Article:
Research Paper Volume 11, Issue 24 pp 12581—12599
FOXP3 pathogenic variants cause male infertility through affecting the proliferation and apoptosis of human spermatogonial stem cells
- 1 State Key Laboratory of Oncogenes and Related Genes, Shanghai Cancer Institute, Ren Ji Hospital, School of Medicine, Shanghai Jiao Tong University, Shanghai, China
- 2 Hunan Normal University School of Medicine, Changsha, Hunan, China
- 3 Department of Andrology, The Center for Men's Health, Urologic Medical Center, Shanghai Key Laboratory of Reproductive Medicine, Shanghai General Hospital, Shanghai Jiao Tong University, Shanghai, China
- 4 Institute of Reproductive and Stem Cell Engineering, School of Basic Medical Science, Central South University, Changsha, China
- 5 Reproductive and Genetic Hospital of CITIC-Xiangya, Changsha, China
- 6 Fertility Center, Shenyang Dongfang Jinghua Hospital, Shenyang, Liaoning, China
- 7 Department of Reproductive Medicine, Third Affiliated Hospital of Guangzhou Medical University, Guangzhou, China
- 8 Renji-Med X Clinical Stem Cell Research Center, Ren Ji Hospital, School of Medicine, Shanghai Jiao Tong University, Shanghai, China
- 9 Shanghai Key Laboratory of Reproductive Medicine, Shanghai, China
received: September 17, 2019 ; accepted: November 26, 2019 ; published: December 19, 2019 ;https://doi.org/10.18632/aging.102589
How to Cite
Copyright © 2019 Qiu et al. This is an open-access article distributed under the terms of the Creative Commons Attribution License (CC BY 3.0), which permits unrestricted use, distribution, and reproduction in any medium, provided the original author and source are credited.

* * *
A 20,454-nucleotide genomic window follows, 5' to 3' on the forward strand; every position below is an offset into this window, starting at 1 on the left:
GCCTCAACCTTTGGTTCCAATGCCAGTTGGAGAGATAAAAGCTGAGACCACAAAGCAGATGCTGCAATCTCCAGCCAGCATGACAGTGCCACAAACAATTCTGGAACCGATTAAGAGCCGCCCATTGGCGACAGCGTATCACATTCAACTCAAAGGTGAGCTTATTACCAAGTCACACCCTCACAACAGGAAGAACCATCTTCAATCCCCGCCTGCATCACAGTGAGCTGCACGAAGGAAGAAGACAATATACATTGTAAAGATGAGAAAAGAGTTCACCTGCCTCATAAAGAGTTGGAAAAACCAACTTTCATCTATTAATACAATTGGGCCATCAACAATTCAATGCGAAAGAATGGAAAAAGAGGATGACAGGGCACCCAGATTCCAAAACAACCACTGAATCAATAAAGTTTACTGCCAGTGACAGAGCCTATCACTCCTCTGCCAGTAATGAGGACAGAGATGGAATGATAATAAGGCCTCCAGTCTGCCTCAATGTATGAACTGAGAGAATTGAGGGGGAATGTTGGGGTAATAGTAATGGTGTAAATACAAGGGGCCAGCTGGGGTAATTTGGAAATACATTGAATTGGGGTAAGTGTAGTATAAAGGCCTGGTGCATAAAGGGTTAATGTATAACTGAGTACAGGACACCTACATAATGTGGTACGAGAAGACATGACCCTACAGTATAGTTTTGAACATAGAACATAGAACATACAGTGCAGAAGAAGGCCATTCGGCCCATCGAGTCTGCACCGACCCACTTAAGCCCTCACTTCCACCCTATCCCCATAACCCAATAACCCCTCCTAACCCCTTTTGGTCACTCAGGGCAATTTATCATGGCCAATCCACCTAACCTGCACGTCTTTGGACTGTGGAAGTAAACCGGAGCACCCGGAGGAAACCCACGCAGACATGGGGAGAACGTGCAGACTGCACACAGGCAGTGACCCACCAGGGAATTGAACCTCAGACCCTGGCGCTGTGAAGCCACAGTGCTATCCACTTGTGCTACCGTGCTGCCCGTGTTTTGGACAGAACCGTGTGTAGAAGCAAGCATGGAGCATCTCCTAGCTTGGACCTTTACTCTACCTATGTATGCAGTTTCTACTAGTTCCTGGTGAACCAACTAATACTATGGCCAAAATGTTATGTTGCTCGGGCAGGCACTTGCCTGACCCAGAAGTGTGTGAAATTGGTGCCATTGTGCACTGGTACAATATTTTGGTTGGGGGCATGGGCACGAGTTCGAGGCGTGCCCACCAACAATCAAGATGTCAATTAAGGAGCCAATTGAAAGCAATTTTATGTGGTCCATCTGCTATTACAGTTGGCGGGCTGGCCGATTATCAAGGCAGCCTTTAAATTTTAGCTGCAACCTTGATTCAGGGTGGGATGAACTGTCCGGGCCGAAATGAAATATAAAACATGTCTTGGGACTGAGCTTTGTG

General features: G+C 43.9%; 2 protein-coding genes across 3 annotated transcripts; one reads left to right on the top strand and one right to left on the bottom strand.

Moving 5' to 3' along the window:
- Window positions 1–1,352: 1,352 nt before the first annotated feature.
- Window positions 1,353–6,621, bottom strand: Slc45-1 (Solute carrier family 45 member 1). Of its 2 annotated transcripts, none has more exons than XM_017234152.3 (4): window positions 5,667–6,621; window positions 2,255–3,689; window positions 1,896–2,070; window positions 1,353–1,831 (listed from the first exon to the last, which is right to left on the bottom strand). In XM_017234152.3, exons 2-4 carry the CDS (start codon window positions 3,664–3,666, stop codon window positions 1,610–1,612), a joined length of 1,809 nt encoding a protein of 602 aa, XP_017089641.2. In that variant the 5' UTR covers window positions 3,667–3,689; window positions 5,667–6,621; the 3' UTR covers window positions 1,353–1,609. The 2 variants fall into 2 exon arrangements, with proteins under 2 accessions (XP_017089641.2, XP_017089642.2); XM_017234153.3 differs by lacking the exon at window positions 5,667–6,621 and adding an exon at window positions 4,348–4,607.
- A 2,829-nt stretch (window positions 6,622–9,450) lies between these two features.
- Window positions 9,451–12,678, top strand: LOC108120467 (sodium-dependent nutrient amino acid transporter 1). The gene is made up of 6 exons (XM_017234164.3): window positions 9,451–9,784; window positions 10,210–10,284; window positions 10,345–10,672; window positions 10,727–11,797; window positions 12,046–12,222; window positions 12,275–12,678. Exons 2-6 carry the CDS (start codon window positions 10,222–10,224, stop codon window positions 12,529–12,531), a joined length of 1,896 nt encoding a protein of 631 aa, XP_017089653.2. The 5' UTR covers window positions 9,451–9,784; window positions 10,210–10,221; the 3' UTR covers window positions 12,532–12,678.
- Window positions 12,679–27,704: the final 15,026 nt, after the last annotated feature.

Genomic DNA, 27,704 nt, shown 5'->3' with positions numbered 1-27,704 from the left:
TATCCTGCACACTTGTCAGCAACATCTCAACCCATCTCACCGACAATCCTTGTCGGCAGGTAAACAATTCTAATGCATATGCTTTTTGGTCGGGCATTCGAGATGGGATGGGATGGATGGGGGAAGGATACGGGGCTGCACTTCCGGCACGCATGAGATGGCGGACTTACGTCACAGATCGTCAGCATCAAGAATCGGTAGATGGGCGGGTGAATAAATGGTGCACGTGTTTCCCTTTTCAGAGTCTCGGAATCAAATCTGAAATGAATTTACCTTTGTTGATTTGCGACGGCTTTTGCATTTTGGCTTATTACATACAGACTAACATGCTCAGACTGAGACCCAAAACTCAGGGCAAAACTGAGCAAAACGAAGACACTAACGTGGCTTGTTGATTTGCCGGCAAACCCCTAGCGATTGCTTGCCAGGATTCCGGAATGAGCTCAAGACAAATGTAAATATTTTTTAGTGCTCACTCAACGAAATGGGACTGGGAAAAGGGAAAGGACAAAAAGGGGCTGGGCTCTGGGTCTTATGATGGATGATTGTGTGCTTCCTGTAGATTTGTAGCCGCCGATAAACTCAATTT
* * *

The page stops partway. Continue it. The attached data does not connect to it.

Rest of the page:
Genetic causes of male infertility that is associated with aging are largely unknown. This study was designed to identify novel pathogenic variants of FOXP3 gene causing azoospermia. One homozygous (c.155 G > T) pathogenic variant of FOXP3 was identified in nine non-obstructive azoospermia patients, and one heterozygous (c.691 C > A) of FOXP3 was found in one non-obstructive azoospermia patient. Pedigrees studies indicated that the homozygous (c.155 G > T) FOXP3 pathogenic variant was inherited, while heterozygous (c.691 C > A) FOXP3 pathogenic variant was acquired. Human testis carrying pathogenic variant exhibited abnormal spermatogenesis. FOXP3 protein was expressed at a lower level or undetected in spermatocytes of mutant testis of non-obstructive azoospermia patients compared to obstructive azoospermia patients. FOXP3 stimulated the proliferation and inhibited the apoptosis of human spermatogonial stem cells, and we further analyzed the targets of FOXP3. We have identified two new pathogenic variants of FOXP3 in non-obstructive azoospermia patients with high incidence, and FOXP3 silencing inhibits the proliferation and enhances the apoptosis of human spermatogonial stem cells. This study provides new insights into the etiology of azoospermia and offers novel pathogenic variants for gene targeting of male infertility.